Across America, traffic laws differ from state to state. All states distinguish between serious driving offenses (like hit and run GA, DUI-DWI, reckless driving and attempting to elude an officer) and minor traffic violations, such as exceeding the speed limit, failure to yield and running a red light.
This page (on DUI laws in Georgia) focuses on Georgia DUI laws 2023 and after, until and unless new Legislative changes are made. But, for over 95% of those arrested for DUI in Georgia, the crime is a misdemeanor, and not a felony. Yet even a first time DUI offender who causes serious injury or death to another person can be facing 15 years in prison, per death or serious bodily injury (e.g., permanent scarring, loss of a limb, or organic brain damage).
Ranking Georgia DUI laws for their severity. Because some people who drive through Georgia or move to the Peach State from other states and get charged with a red-light violation, stop sign ticket, or a super speeder GA citation misjudge the potential severity of Georgia laws. Georgia drinking and driving laws can haunt a person for life!
Is your license suspended immediately after a DUI arrest in Georgia? Yes, but you can file an administrative appeal or get the 12-month ignition interlock device, if eligible. Don’t GUESS at what needs to be done here. Talk to a qualified DUI lawyer near me.
Is DUI a Felony Georgia Crime? Under Georgia laws, every “moving violation” is a misdemeanor criminal charge. Below, our authors lay out three different DUI case situations where a DUI offense can be bumped up to felony status, from one driving incident.
Read the full Georgia DUI statute under OCGA 40-6-391 here.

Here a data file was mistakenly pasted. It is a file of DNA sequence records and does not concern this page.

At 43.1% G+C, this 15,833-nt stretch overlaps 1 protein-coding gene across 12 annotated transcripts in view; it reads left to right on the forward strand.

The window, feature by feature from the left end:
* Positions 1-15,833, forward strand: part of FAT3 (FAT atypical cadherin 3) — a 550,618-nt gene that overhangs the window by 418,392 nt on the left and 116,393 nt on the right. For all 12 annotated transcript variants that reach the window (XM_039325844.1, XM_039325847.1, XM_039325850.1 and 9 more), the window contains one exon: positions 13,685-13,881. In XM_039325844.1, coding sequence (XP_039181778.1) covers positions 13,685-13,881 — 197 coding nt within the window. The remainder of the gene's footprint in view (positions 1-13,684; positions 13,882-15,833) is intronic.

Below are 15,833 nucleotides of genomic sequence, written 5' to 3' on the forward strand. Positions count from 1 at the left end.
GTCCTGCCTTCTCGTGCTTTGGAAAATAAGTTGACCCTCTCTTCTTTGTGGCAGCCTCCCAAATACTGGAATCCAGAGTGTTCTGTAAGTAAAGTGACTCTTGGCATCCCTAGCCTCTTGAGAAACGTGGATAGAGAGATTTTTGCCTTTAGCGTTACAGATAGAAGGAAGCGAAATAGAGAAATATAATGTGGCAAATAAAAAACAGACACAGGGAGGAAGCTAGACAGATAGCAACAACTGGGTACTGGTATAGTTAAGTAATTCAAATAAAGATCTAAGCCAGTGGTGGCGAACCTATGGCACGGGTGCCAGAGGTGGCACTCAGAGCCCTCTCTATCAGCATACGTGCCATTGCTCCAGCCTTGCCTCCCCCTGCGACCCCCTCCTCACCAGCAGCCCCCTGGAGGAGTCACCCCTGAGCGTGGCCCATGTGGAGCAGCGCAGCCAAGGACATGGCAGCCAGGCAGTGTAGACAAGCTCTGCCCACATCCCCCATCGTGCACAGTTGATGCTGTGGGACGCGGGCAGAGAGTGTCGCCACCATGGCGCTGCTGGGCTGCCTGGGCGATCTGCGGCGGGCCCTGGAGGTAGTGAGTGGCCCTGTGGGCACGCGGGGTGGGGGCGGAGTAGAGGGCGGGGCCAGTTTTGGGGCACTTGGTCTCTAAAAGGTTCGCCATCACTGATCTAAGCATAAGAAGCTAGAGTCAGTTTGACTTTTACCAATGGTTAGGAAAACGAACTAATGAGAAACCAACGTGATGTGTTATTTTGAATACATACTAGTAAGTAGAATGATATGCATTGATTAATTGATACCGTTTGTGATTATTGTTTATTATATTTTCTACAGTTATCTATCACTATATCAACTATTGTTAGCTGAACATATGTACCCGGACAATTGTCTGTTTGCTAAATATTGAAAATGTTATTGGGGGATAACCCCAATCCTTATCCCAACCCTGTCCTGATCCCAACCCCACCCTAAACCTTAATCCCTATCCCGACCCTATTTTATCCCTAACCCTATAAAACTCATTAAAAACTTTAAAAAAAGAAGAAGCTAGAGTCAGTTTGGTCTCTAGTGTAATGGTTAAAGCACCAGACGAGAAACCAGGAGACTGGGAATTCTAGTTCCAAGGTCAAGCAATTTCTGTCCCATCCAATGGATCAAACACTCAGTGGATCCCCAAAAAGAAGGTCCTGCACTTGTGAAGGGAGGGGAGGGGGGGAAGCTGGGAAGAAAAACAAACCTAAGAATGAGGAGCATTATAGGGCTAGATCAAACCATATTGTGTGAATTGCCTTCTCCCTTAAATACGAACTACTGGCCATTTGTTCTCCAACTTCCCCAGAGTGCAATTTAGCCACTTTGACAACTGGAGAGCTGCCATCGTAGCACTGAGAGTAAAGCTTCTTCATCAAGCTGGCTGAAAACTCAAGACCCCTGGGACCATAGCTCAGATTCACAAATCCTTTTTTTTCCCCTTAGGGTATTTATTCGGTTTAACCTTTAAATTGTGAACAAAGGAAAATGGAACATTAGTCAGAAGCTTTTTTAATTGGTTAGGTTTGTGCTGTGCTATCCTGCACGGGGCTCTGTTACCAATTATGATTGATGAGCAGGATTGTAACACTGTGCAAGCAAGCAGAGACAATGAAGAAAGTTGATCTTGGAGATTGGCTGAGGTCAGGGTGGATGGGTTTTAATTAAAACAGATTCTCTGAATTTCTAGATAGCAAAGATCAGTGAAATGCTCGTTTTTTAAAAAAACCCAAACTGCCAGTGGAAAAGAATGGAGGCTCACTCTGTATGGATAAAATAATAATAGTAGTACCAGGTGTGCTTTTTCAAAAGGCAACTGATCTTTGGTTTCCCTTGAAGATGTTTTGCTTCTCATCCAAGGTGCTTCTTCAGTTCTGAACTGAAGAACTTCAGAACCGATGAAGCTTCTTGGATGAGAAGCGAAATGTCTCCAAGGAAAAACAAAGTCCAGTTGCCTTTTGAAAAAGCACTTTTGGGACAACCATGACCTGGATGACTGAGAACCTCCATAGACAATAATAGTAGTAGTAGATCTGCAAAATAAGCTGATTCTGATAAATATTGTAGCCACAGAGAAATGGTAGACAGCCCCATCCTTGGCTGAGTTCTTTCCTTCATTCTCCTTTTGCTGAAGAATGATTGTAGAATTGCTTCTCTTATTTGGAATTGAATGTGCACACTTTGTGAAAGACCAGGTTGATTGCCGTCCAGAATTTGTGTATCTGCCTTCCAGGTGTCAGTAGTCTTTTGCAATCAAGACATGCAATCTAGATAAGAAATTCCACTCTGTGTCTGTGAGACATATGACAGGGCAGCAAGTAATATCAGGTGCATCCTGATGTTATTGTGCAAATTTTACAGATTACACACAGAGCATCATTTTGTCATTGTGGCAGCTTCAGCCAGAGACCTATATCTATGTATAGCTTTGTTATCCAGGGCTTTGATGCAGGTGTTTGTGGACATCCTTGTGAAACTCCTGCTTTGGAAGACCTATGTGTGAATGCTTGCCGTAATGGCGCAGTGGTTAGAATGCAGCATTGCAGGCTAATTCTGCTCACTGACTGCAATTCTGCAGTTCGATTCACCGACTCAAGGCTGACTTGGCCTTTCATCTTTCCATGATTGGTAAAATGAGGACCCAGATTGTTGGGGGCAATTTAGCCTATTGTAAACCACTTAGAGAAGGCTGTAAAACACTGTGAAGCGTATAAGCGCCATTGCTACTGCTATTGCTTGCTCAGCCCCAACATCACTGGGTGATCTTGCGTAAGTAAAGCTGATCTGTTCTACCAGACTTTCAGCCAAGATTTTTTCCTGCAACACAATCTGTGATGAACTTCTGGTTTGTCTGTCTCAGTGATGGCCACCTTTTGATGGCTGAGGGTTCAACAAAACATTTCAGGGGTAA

Those facing driving under the influence laws in Georgia need to read further for information below about the 11 parts of our state’s DUI penalty Georgia consequences. By virtue of our state having over 1000 different “traffic” courts and a few thousand different judges who could be deciding your fate, getting targeted legal advice for any DUI Georgia first offense case, or any triple digit speeding ticket (going 100 mph or more) or for a hit and run charge is imperative.
Below are images of Bubba Head, Cory Yager (an ex-cop) and award-winning DUI attorney Larry Kohn. Between all three Georgia DUI lawyers shown below, more than 75 separate top legal industry recognitions, accolades or awards have been annually given.
DUI consequences Georgia. Plus, in addition to hit & run, drunk driving, trying to elude police and several more dangerous driving crimes, your courtroom judge must take away your ability to drive, for some period, but only if convicted. GA DUI laws 2023 are in the top 10 states in America for having the toughest penalties.
A Georgia traffic ticket for any “moving” violation is a misdemeanor criminal charge is NOT a civil law infraction. The least punishment would be a monetary fine, and (with some high speed drivers, called super speeders) Georgia judges are handing out jail time from 2 days to 10 days, or longer.